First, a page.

The state’s top legislative leaders say they’re eager to talk to teachers gathering in Raleigh on Wednesday, May 16, about a 6.2 percent average pay raise they’ll receive next year.

Senate leader Phil Berger, R-Rockingham, and House Speaker Tim Moore, R-Cleveland, held a news conference on the eve of the teacher protest touting healthy increases in education spending under Republicans, and a fifth consecutive pay raise pledged to teachers as part of a $23.9 billion 2018-19 budget.

Berger said the teacher walkouts from 40 school districts with 1 million students is political gamesmanship that has increased since Democratic Gov. Roy Cooper took office.

“Much of what we’re hearing is politically motivated” rhetoric and misinformation from the N.C. Association of Educators, Berger said. He said the NCAE is closely aligned with the Democratic Party, and shares its partisan positions.

In a May 14 email to undisclosed recipients, the NCAE said it was “inspired by the powerful organizing and social justice focus of the Chicago Teachers’ Union and have been working to bring similar energy to North Carolina.” It said the gathering on the opening day of the legislative session “isn’t union-like activity. It’s union activity.”

Berger and Moore both said they’ve carved time out of their schedule Wednesday to meet with teachers from their legislative districts to discuss GOP education policies. Other lawmakers are doing the same.

“Instead of prioritizing tax cuts for corporations and those earning more than $200,000, legislators should give real raises to all teachers,” Cooper spokeswoman Noelle Talley said in response to Republicans’ $23.9 billion spending plan. “Making education the top priority means more textbooks and classrooms, not more tax cuts for those already at the top.”

Cooper’s budget puts North Carolina on track to reach the national average in teacher pay in four years, and to be a Top Ten Educated State by 2025, Talley said. It adds 2,000 pre-K slots, $25 million for textbooks and digital learning, and providing educators a $150 stipend to cover out-of-pocket classroom supplies.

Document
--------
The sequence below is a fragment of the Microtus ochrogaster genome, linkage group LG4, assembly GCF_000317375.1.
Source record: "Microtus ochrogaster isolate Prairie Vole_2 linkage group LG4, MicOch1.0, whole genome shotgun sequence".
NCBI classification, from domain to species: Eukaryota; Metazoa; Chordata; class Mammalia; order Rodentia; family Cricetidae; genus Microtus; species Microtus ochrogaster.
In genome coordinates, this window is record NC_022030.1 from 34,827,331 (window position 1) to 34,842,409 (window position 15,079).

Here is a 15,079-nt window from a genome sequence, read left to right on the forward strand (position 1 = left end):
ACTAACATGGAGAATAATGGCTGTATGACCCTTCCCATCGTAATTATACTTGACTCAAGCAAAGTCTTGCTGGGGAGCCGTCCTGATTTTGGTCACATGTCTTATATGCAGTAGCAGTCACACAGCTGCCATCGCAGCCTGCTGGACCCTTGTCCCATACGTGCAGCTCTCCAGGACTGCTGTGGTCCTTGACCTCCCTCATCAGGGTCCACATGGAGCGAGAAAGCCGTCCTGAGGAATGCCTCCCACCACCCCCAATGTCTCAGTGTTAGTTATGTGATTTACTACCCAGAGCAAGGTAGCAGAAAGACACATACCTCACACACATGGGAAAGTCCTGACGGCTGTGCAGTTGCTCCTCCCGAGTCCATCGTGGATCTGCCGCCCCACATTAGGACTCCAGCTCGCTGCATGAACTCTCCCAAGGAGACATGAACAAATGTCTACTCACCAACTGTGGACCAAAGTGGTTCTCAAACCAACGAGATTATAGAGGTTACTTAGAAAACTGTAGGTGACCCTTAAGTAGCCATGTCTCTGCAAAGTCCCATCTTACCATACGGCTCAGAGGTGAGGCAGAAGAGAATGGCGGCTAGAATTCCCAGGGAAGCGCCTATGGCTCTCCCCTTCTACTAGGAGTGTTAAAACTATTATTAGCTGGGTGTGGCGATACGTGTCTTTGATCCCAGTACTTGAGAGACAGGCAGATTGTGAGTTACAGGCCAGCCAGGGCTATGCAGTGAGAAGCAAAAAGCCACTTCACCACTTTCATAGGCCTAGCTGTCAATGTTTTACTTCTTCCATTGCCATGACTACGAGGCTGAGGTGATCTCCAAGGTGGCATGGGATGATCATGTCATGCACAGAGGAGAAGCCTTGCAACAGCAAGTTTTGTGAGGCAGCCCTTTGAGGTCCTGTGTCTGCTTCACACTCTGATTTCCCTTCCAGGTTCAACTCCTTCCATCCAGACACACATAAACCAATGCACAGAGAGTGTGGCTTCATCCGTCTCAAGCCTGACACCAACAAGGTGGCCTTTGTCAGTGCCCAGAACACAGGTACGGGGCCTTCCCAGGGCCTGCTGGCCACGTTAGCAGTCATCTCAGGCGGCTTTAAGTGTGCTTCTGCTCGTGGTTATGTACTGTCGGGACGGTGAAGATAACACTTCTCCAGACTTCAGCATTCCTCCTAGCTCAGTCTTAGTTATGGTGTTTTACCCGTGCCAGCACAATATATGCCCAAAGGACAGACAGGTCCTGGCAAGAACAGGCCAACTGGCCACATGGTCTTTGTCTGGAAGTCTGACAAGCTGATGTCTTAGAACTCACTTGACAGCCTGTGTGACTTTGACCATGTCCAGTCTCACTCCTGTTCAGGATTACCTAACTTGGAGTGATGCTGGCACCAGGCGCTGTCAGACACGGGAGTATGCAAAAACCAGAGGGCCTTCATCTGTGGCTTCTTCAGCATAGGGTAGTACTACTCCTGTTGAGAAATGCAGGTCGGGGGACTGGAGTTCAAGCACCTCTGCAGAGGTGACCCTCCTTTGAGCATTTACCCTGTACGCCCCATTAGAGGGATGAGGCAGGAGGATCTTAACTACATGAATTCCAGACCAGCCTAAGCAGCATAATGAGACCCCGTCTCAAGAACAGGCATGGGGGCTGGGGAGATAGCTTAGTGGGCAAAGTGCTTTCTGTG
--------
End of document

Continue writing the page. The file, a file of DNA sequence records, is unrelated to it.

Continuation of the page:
The National Education Association ranked North Carolina No. 2 nationally for fastest rising teacher pay in 2018, and No. 1 in 2017. Berger said lawmakers are interested in improving base pay, but also shifting more toward merit pay measures based on performance.

The average 6.2 percent teacher pay raise in the coming year hikes the average salary to $53,600 annually. That doesn’t include local supplements, which push pay higher.

“That’s more than a lot of people out there in the private sector are getting,” Moore said.

Berger said the $53,600 average salary is $8,600 more than in 2013-14. It’s a 19 percent raise. More than half of all teachers — 44,000 — will receive at least $10,000 more since 2014. Teachers with 25 years or more of experience will be paid $9,040 more than they received in 2014.

Republicans have revised the pay schedule so it takes just 15 years to reach the top of the scale, compared to 32 years in 2011. Annual education spending is on track to be $2 billion more than in 2010-11, when Democrats still controlled the legislature.

Berger and Moore said there was no interest in Cooper’s $24.5 billion budget with an 8 percent teacher pay raise. That money would come from freezing the corporate income tax rate at 3 percent instead of the scheduled drop to 2.5 percent, and eliminating a scheduled reduction in the personal income tax rate from 5.499 to 5.25 for those making more than $200,000.

“We have no intention of raising taxes on the hardworking people of North Carolina,” Berger said. When Democrats say they plan to raise taxes only on the rich, “hold onto your wallet because everybody ends up getting hit.”

Cooper’s budget is a “push to return to the same failed approach that required the furloughing of teachers,” thousands of cuts to supplemental staff, pay freezes, and “leaving a massive hole that we’ve been working for years to backfill,” Berger said.

Moore said funding is provided for new textbooks, but the legislature is splitting spending with digital materials to keep pace with a technology-based society and business culture.

Cooper’s  budget includes $130 million to hire more student support personnel in schools, such as school resource officers, nurses, and counselors, and to upgrade facilities to be more secure.

Moore said the GOP budget has additional funding for more school nurses, psychologists, and counselors as part of the school safety initiative.

The lawmakers emphasized that much about the budget remains to be decided, spending and other bills will be introduced in the short session, but they hope to finish their business quickly.